AUGUSTA — Dr. Nirav Shah, director of the Maine Center for Disease Control and Prevention, said Wednesday, Sept. 29, across the state 867 new COVID-19 cases were recorded since yesterday with 2,500 positive cases awaiting review.

According to Shah, his agency needs to process every test to prevent duplicates and confirm state of residency. The process typically removes around 20% of cases, he added. 

Maine now has had 1,022 deaths since the pandemic began. Currently, he said, 71 people are in intensive care units with 31 on ventilators. Overall, there are now 41 ICU beds left in the state.

The seven-day PCR positivity rate declined to 4.6% from two weeks ago when it was 6.1%, which Shah said was a function of increased testing.

Maine is the third-highest state behind Connecticut and Vermont respectively, for vaccination rates with 68.4% of the entire population now fully vaccinated, Shah said. Speaking of Mainers 65 and older, 98.6% have had at least one dose and 93% are fully vaccinated.

“This is an indication of how well-protected older Mainers are against the virus,” Shah said.

Across the state, he said, there are counties with pockets of high transmission rates. According to the U.S. CDC, Waldo County has a 4.46% transmission rate with 70% of eligible population fully vaccinated, while by comparison, Somerset County, has 9.13% transmission rate with 60% of people vaccinated.

When asked how many children are currently in the hospital with COVID-19 related illnesses, Shah said there are two, with no children in the ICU. In the past 30 days he said, there were five children in the hospital with one in the ICU.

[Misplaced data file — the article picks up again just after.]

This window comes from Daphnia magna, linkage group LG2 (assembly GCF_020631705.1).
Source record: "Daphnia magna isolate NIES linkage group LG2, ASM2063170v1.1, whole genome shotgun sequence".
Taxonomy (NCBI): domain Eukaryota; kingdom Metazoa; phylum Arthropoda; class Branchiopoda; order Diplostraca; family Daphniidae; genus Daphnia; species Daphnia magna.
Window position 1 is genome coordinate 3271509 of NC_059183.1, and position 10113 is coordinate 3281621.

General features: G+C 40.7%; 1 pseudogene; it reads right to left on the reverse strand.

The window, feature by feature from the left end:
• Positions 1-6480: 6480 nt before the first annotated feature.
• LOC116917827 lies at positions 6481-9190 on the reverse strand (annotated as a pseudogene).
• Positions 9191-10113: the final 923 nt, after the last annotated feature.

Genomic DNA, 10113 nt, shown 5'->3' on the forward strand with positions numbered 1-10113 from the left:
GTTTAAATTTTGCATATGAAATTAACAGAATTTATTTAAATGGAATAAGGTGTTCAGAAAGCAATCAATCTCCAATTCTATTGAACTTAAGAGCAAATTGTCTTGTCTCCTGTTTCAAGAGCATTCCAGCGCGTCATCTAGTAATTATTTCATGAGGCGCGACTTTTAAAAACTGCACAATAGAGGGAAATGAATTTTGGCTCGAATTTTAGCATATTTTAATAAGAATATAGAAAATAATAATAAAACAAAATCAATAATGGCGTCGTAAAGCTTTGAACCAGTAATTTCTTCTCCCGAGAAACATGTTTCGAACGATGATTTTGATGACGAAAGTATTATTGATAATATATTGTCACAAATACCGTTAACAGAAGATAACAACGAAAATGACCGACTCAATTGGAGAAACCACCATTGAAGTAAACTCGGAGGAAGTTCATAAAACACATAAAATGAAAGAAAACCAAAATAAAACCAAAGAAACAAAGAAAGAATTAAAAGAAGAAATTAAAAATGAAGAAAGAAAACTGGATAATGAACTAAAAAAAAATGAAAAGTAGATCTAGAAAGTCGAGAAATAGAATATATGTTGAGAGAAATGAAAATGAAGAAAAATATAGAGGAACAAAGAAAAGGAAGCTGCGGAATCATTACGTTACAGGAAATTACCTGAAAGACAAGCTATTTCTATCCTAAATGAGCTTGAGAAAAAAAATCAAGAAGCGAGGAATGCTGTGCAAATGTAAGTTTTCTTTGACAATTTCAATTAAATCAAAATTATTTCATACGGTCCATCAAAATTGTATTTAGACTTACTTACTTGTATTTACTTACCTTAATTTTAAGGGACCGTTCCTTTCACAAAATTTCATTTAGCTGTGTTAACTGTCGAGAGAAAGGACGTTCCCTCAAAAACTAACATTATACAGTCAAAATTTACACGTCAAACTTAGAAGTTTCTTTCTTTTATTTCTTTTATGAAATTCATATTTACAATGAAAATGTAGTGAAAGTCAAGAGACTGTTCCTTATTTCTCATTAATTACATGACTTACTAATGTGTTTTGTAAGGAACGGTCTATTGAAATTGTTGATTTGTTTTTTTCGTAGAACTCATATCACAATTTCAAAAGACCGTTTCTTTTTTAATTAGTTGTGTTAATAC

“Children’s hospitals are already stressed,” he said. “We’re not in emergency mode but we are keeping close tabs on it.”

Discussing booster shots, Shah said Mainers 65 and older and any resident of a long-term care facility should get a booster shot at least six months after getting the Pfizer series. Those 18 and older with underlying medical conditions or increased risk of exposure because of living or working environments should also receive a booster.

The reason for the booster, Shah said, is that like most vaccines, the effectiveness wanes over time. “Being eligible for the booster does not mean protection from the virus has fallen to zero,” he added.

“Booster are important,” he said. “You should walk and not run to get one.”

To find a location providing booster shots, look up Maine COVID vaccination sites and Shah recommended calling first before going, to make sure they have the Pfizer vaccine on hand.

Maine CDC’s focus still remains on getting Mainers their first dose, he said. 

“If folks don’t get vaccinated, we will continue to see pockets of high transmission levels,” Shah said. “…It reverberates well beyond your own community.”

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